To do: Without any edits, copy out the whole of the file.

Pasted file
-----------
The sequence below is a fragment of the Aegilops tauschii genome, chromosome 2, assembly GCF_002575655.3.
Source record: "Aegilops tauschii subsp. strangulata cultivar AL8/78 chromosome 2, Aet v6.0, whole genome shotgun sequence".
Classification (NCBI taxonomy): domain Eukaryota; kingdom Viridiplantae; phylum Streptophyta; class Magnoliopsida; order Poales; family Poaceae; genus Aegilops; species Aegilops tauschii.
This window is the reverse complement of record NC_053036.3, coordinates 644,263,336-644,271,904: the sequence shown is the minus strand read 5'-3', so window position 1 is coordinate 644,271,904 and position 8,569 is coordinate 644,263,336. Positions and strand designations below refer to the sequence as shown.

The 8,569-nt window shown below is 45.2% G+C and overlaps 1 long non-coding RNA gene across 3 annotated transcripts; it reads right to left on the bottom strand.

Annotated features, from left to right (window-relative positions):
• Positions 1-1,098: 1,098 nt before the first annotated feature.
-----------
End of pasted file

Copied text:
The sequence below is a fragment of the Aegilops tauschii genome, chromosome 2, assembly GCF_002575655.3.
Source record: "Aegilops tauschii subsp. strangulata cultivar AL8/78 chromosome 2, Aet v6.0, whole genome shotgun sequence".
Classification (NCBI taxonomy): domain Eukaryota; kingdom Viridiplantae; phylum Streptophyta; class Magnoliopsida; order Poales; family Poaceae; genus Aegilops; species Aegilops tauschii.
This window is the reverse complement of record NC_053036.3, coordinates 644,263,336-644,271,904: the sequence shown is the minus strand read 5'-3', so window position 1 is coordinate 644,271,904 and position 8,569 is coordinate 644,263,336. Positions and strand designations below refer to the sequence as shown.

The 8,569-nt window shown below is 45.2% G+C and overlaps 1 long non-coding RNA gene across 3 annotated transcripts; it reads right to left on the bottom strand.

Annotated features, from left to right (window-relative positions):
• Positions 1-1,098: 1,098 nt before the first annotated feature.